At first glance, it seemed that there was a lot going on in the menu. I saw a lot of food trend buzzwords like foam, gelee and the like. I was also alarmed by the amount of flavours appearing on a single dish. For instance, the fois gras ballotine. However, they were all variations on anise, and it really worked in the end. There were only three appetizers plus a soup and five mains available to order. Later, two desserts (which we had to pass on.)
There is also a large cocktail list with some interesting libations available, and a selection of Alberta beers, but all in the bottle.
Our amuse bouche was served in a tiny coffee cup and was an extremely cold, extremely bland cream cheese avocado “pudding” with ginger. Thank god for the overly zingy ginger, because there was NOTHING going on in this otherwise. It did not amuse my mouth at all.
The housemade butter was angelic. Fennel with spring onion and fleur de sel. It was served with brioche baked in house.
Foie gras appetizer. A slice of foie gras with salted licorice caramel ice cream, black sambuca gelee, coriander apple with salad and brioche toast. As I mentioned previously, this dish sounded all over the map, like there was too much going on. Turns out: it was pretty good! The saltiness balanced well with the sweetness and the anise flavours just worked with the foie gras. The brioche provided just enough crunch for the creamy foie gras.
My dish was less successful. I had the beet salad. The Good: the presentation (like a salad painting!), the parsnip goat cheese puree, fresh carrot juice as a palate cleanser and rose honey reduction. The Bad: Rose honey reduction was hidden on the bottom of my salad, creating an unbalanced sticky glop of flavour as my greens disappeared and the beet “carpaccio” was kind of ridiculous. They’re just raw beets. And they were hard to cut. In addition the beets that were supposed to be roasted were not and were mostly crisp and hard as well.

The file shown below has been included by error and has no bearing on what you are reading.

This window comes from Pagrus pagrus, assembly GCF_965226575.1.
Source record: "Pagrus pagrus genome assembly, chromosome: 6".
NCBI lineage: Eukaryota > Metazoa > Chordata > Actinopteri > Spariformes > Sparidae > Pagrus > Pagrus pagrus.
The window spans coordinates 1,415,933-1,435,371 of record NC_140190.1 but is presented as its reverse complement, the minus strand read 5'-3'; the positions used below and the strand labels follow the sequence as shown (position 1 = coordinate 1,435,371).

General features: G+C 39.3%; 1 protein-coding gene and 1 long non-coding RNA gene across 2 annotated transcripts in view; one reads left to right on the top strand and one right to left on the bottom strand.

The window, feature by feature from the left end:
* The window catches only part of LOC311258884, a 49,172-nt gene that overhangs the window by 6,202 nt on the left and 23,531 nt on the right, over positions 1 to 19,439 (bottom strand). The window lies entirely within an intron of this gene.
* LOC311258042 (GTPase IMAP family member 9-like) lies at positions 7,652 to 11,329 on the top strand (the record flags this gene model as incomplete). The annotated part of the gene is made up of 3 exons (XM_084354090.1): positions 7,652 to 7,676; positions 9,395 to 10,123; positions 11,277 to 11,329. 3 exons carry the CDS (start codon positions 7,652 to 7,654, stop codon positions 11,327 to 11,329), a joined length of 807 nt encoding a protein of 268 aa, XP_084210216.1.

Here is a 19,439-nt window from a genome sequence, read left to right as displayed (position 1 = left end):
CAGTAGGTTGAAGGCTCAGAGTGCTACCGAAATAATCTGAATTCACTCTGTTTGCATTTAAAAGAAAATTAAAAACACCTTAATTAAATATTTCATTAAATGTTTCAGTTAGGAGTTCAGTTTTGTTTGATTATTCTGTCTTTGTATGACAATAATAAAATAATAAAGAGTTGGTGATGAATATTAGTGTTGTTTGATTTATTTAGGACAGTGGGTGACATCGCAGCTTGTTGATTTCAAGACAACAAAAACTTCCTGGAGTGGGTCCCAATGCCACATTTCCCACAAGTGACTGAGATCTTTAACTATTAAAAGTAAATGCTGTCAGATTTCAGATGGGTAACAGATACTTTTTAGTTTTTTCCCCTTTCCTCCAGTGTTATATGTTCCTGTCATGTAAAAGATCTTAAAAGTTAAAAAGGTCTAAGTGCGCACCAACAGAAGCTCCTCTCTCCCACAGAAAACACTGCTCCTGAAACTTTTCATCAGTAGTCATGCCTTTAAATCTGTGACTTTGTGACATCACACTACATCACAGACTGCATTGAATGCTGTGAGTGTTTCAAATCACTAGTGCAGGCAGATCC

“Taste of Alberta” main. At $44 this was the most expensive item on the menu. It featured (left to right) bison short ribs, caribou and a saskatoon berry sausage on a bed of braised red cabbage, artichokes and gnocchi. On top, a drizzle of spice chocolate sauce. To put it lightly, disappointing. While the short ribs were toothsome and savoury and moist, the sausage was dry, as was the caribou. How dry? This dry:
This caribou does NOT look succulent.
Wild Alberta pickerel with pickled mushrooms, edamame, beets and warm potato espuma.
I waffled on a main, but finally went with fish. I just HAD to know what “potato espuma” was. I was pleasantly surprised by this dish; it really knocked it out of the park. The pickled mushrooms perked up what is a relatively plain, light fish, and the glorified mashed potatoes just worked. Espuma is supposed to be more of a foam, but this is more of a light creamy mash. Menu error? I was left wanting more; the serving size was adequate but I just wanted to taste more.
I will have to return before I make any firm decisions, but this first visit left me wanted more of the good and less of the bad. I sense great things in the making, though, so I will remain hopeful and try to not judge before they are fully operational.
Dinner for two (two courses each), with one beer ran about $130.
Liane Faulder wrote a preview about Zinc in the Journal a few weeks ago: Zinc offers beautiful food, by design
Zinc at the Art Gallery of Alberta
Open for lunch and dinner service everyday but Monday
Sunday Brunch is also served
online reservations also available